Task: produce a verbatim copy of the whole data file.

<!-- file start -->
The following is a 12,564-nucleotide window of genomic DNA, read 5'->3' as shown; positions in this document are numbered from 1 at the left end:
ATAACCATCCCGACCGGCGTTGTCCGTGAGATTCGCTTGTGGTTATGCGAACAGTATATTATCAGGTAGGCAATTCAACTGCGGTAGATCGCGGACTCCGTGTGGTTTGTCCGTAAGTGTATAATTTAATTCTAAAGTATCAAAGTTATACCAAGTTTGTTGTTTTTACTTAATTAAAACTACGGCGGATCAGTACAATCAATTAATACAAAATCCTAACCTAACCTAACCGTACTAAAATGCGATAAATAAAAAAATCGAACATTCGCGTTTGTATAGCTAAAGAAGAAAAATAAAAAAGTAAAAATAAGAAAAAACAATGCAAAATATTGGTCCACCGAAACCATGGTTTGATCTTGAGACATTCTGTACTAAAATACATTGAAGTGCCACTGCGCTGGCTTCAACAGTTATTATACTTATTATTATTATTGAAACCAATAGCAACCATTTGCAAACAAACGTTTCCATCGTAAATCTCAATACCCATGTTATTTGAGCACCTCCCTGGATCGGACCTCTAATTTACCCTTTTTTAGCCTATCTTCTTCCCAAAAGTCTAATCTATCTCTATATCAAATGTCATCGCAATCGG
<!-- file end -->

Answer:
The following is a 12,564-nucleotide window of genomic DNA, read 5'->3' as shown; positions in this document are numbered from 1 at the left end:
ATAACCATCCCGACCGGCGTTGTCCGTGAGATTCGCTTGTGGTTATGCGAACAGTATATTATCAGGTAGGCAATTCAACTGCGGTAGATCGCGGACTCCGTGTGGTTTGTCCGTAAGTGTATAATTTAATTCTAAAGTATCAAAGTTATACCAAGTTTGTTGTTTTTACTTAATTAAAACTACGGCGGATCAGTACAATCAATTAATACAAAATCCTAACCTAACCTAACCGTACTAAAATGCGATAAATAAAAAAATCGAACATTCGCGTTTGTATAGCTAAAGAAGAAAAATAAAAAAGTAAAAATAAGAAAAAACAATGCAAAATATTGGTCCACCGAAACCATGGTTTGATCTTGAGACATTCTGTACTAAAATACATTGAAGTGCCACTGCGCTGGCTTCAACAGTTATTATACTTATTATTATTATTGAAACCAATAGCAACCATTTGCAAACAAACGTTTCCATCGTAAATCTCAATACCCATGTTATTTGAGCACCTCCCTGGATCGGACCTCTAATTTACCCTTTTTTAGCCTATCTTCTTCCCAAAAGTCTAATCTATCTCTATATCAAATGTCATCGCAATCGG